Al Qaeda’s Shadowy East African Chief Slips Away Again

Clearly emerging from this week’s bloody battles for control of the Somali capital of Mogadishu is the laceration of the US-backed Somali Alliance for the Restoration of Peace and Counter-Terrorism by a crazy-quilt of Islamist-al Qaeda militias.

As the death toll – mostly of civilians – rose from pitched battle and shelling, the “Islamic courts” were reported Thursday night, May 11, to have wrested 80 percent of the capital from the ARPCT against whom they declared a “holy war.”

These clashes are the bloodiest since Somalia collapsed into anarchy 15 years ago, sending central government into exile.

The ARPCT is an amalgam of Somali warlords backed by the American intelligence units running the war against Islamic terrorists in East Africa and the Horn of Africa from Nairobi.

Facing this coalition of warlords are the Islamist militias linked to the Joint Islamic Courts; some of their commanders are al Qaeda operatives, still hunted for orchestrating the large-scale US embassy bombing attacks in East Africa in 1998, and the 2002 strikes against Israeli targets in Mombassa, Kenya. They have found a save haven in Somalia and are harbored by local radical Islamists.

Among the wanted men is the ultra-slippery Muhammad Fazul, an Egyptian reputed to be Al Qaeda’s long-serving top operations officer for East Africa. Fazul is credited with masterminding and leading in person a long string of al Qaeda strikes in Africa from the early 1990s until the present day.

Fazul has been badly wanted, hunted from haunt to haunt by special US forces, the subject of one hot tip after another, since his first major engagement, the 1993 Battle of Mogadishu. This epic battle was fought by a local militia headed by Fara Aidid against US special forces, brought in to secure a UN relief aid contingent. It was the largest fought by US forces after Vietnam and the most costly in American lives.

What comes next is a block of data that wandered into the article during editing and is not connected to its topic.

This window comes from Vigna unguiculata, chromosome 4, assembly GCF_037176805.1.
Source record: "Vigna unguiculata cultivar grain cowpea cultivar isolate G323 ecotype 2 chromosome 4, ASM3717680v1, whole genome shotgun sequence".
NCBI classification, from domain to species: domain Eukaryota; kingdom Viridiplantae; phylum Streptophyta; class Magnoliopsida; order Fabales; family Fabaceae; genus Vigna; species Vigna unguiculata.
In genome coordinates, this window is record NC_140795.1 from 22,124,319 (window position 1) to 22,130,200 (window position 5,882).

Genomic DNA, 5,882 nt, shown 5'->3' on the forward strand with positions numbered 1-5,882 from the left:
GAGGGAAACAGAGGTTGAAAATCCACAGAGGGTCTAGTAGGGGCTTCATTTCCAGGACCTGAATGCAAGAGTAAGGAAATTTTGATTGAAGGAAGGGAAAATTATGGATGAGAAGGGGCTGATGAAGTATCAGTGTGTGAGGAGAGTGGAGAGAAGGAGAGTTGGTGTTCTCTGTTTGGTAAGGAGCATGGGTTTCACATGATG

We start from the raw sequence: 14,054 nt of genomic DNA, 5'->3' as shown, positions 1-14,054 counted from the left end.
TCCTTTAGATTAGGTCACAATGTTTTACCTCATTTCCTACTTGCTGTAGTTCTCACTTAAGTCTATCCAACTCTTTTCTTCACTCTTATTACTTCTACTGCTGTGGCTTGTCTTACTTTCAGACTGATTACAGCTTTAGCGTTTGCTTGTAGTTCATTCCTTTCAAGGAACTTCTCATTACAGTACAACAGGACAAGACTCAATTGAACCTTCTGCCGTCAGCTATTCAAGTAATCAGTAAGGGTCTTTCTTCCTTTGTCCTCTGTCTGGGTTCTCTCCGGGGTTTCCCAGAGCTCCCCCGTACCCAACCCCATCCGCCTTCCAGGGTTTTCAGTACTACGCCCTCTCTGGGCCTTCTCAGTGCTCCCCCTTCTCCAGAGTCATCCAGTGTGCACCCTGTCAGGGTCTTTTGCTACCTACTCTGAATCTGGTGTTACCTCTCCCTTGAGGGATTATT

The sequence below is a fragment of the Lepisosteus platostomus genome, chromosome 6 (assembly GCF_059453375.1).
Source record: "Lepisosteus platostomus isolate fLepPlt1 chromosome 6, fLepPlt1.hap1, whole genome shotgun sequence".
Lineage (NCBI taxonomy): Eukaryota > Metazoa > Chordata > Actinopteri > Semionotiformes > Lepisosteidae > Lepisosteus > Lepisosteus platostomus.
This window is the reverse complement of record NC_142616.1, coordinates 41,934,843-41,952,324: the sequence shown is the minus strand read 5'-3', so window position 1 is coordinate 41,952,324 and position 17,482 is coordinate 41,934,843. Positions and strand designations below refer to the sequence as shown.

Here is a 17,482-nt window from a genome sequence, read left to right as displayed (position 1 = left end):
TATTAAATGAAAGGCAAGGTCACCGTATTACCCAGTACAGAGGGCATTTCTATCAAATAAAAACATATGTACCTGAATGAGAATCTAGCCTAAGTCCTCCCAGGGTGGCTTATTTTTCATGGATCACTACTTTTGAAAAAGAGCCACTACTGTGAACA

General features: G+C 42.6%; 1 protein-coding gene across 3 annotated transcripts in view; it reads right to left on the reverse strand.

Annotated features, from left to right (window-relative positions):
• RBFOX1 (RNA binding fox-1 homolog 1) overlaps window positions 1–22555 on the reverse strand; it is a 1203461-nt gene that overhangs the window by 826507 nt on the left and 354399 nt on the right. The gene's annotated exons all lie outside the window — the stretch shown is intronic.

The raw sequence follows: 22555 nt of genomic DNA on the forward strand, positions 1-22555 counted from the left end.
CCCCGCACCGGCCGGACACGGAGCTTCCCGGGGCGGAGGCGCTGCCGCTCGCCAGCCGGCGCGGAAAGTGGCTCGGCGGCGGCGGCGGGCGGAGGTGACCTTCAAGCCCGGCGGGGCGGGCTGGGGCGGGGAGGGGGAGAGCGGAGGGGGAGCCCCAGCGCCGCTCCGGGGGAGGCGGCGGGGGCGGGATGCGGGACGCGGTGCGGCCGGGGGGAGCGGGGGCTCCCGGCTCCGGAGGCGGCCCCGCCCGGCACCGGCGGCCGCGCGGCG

Later, it turned out to have been orchestrated and led by al Qaeda.

In September 1998, shortly after the US embassy attacks, an American force burst into the house used by Fazul and his family on the Indian Ocean Islands of the Comoros. They arrived just after the birds had flown. The master terrorist had lived there as an ordinary fisherman. Maybe there he came up with the idea of planting al Qaeda operatives among the little fishing villages scattered along the shores of the Indian Ocean, the Persian Gulf and the Red Sea, as craftsmen, fishermen and builders of small boats. The terrorists were told to settle among the lowliest, poorest members of these coastal communities and stay there long enough to be accepted as locals.

To this day, al Qaeda operatives are buried in villages on the coasts of Kenya, Somalia, Ethiopia, Yemen, and East and West Africa. They have acquired perfect cover for their real function as al Qaeda’s marine assault squads.

This week, the American intelligence unit in Nairobi pinned high hopes on the Somali Alliance for the Restoration of Peace and its reputedly smart and audacious leader, Muhammed Kanair Efroah, for overcoming the Islamic militias.

Most of all they sought intelligence on those militias and a fresh lead to the elusive Fazul, thought to be fighting with them.

Those hopes were dashed Wednesday, May 10, when Alliance ranks began falling back under the onslaught of the Islamic militias.

Thirteen years after the disastrous Battle of Mogadishu, Somalia again upset American plans to lay hands on a master terrorist and eradicate a key al Qaeda foothold in East Africa.

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